4. Remote Sensing Applications to Geomorphology.
    Patrick A. Burkhart, Missing Affiliation; Jack Livingston, Slippery Rock State University.
         LIDAR and other remote sensing technologies provide an unprecedented opportunity to investigate landforms and landscapes. Please submit recent discoveries that reveal the power of these developments for the study of geomorphic systems.
  5. Geoarchaeology: Sites, Substrate, Sources, and Context.
    Cosponsored by the Eastern Section SEPM (Society for Sedimentary Geology).
    Alice R. Kelley, University of Maine; Allen Gontz, University of Massachusetts-Boston.
         Geoarchaeology is a diverse field that combines techniques from geology and archaeology to better understand human societies, culture, and their environment. This session welcomes oral and poster presentations that address terrestrial and underwater geoarchaeological methods, sites, geological resources, or other uses of geology to address archaeological questions.
  6. Glacial and Paraglacial Coasts: Stratigraphy, Processes, and Geomorphology. Cosponsored by the Eastern Section SEPM (Society for Sedimentary Geology).
    Dan Belknap, University of Maine.
         Glaciated coasts, past and present, comprise a diverse mix of processes and environments affected by glacial landforms, sediment sources, and isostatically influenced sea-level changes. Coastal landscapes of the northeastern U.S. and Canadian Maritimes are profoundly influenced by glacial history, as are many other populated regions around the world.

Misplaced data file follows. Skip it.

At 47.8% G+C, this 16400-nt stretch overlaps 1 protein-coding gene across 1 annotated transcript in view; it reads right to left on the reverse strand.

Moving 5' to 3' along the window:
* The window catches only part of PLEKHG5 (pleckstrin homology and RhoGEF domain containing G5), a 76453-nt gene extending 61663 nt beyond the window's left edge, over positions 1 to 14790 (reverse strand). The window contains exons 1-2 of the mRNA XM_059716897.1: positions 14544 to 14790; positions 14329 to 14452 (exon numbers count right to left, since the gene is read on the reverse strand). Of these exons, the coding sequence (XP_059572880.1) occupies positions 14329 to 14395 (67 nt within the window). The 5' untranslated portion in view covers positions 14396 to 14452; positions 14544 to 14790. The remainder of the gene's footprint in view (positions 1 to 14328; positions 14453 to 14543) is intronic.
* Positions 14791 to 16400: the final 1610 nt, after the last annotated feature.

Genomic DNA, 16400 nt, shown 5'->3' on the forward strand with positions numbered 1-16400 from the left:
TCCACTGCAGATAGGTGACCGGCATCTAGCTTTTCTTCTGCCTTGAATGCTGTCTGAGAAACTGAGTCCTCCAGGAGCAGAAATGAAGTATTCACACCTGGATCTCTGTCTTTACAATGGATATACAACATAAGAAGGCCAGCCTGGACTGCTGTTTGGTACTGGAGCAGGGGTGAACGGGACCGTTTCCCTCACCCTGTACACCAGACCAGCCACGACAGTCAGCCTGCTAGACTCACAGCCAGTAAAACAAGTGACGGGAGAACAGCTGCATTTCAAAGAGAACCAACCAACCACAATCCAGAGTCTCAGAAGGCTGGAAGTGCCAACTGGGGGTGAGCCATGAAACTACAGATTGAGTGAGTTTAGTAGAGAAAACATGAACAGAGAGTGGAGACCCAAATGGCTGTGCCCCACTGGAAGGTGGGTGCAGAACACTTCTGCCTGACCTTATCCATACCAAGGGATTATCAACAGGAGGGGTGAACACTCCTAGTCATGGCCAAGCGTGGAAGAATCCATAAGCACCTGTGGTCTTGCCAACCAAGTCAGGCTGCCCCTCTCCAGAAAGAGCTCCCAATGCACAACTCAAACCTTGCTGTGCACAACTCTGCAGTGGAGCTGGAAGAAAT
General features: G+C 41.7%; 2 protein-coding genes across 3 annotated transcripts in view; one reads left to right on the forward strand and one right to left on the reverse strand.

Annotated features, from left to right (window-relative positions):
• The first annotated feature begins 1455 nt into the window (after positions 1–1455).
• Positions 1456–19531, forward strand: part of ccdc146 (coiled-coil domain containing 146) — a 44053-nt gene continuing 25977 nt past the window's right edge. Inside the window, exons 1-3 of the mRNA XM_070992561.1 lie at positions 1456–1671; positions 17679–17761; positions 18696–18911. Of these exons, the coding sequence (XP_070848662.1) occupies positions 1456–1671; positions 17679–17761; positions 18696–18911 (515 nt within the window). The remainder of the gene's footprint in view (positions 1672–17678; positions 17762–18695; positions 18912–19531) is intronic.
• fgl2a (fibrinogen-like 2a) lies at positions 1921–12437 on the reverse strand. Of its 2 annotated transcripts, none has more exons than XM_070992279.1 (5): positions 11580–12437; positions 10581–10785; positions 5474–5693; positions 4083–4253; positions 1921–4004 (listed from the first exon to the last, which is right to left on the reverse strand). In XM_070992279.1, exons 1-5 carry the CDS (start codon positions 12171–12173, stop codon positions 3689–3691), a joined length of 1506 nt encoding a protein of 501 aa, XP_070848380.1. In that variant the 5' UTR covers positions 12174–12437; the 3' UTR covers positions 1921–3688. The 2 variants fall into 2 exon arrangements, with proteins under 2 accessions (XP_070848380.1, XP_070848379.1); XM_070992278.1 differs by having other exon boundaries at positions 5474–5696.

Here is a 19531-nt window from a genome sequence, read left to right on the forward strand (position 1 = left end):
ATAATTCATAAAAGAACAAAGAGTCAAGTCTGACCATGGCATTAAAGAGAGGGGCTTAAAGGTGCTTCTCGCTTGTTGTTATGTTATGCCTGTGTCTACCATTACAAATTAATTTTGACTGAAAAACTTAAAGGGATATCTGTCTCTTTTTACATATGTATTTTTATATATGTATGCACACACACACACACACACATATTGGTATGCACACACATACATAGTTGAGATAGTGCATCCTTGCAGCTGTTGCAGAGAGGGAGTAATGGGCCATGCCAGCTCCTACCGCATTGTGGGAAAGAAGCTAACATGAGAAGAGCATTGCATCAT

7. Rheology, Kinematics, and Strain Localization in Faults and Shear Zones.
    Scott Johnson, University of Maine; Michael Williams, University of Massachusetts-Amherst; Christopher Gerbi, University of Maine.
         We are seeking presentations on the topics of strain localization, kinematic analysis, and rheological evolution in zones of high strain spanning the upper to lower continental crust. Papers from the northeastern Appalachians as well as those from other orogenic belts and plate boundaries are encouraged. If you or your collaborators or students have been evaluating rheological variation in space and time, the amounts and distributions of kinematic quantities like vorticity, and the distribution and magnitude of strain, we encourage you to submit an abstract. We are particularly interested in hearing from workers who have conducted multidisciplinary studies — for example, combining structural geology and petrology to better understand chemical-mechanical coupling leading to localization or-for another example — those who have combined natural observations with numerical or analog modeling experiments. Broadly structural-tectonic in context, this session encourages papers reflecting work at any scale of observation, as well as those that are part of the complex continuum of deformation, metamorphism, and magmatism during orogenesis.
  8. Advances in Stratigraphy and Paleontology of Paleozoic Dark Shales.
    Cosponsored by the Paleontological Society.
    Alex Bartholomew, SUNY-New Paltz; Diana Boyer, SUNY-Oswego.
         Amongst the vast array of paleoenvironments preserved in the rock record, dysoxic to anoxic, shale-dominated facies remain some of the most poorly understood.  At the same time, these rocks preserve many resources that have recently become economically attractive.  Recent investigations into a broad spectrum of shallow- to deep-water, low oxygen paleoenvironments have brought about a much better understanding of processes that dominated ecology and deposition in this important suite of sedimentary facies.
  9. Bioevents, Tectonics, and Sea-Level Change in Marine to Non-Marine Strata of Northeastern North America.
    Cosponsored by the Paleontological Society.
    Sean Cornell, Shippensburg University; Patrick McLaughlin, Wisconsin Geological Survey.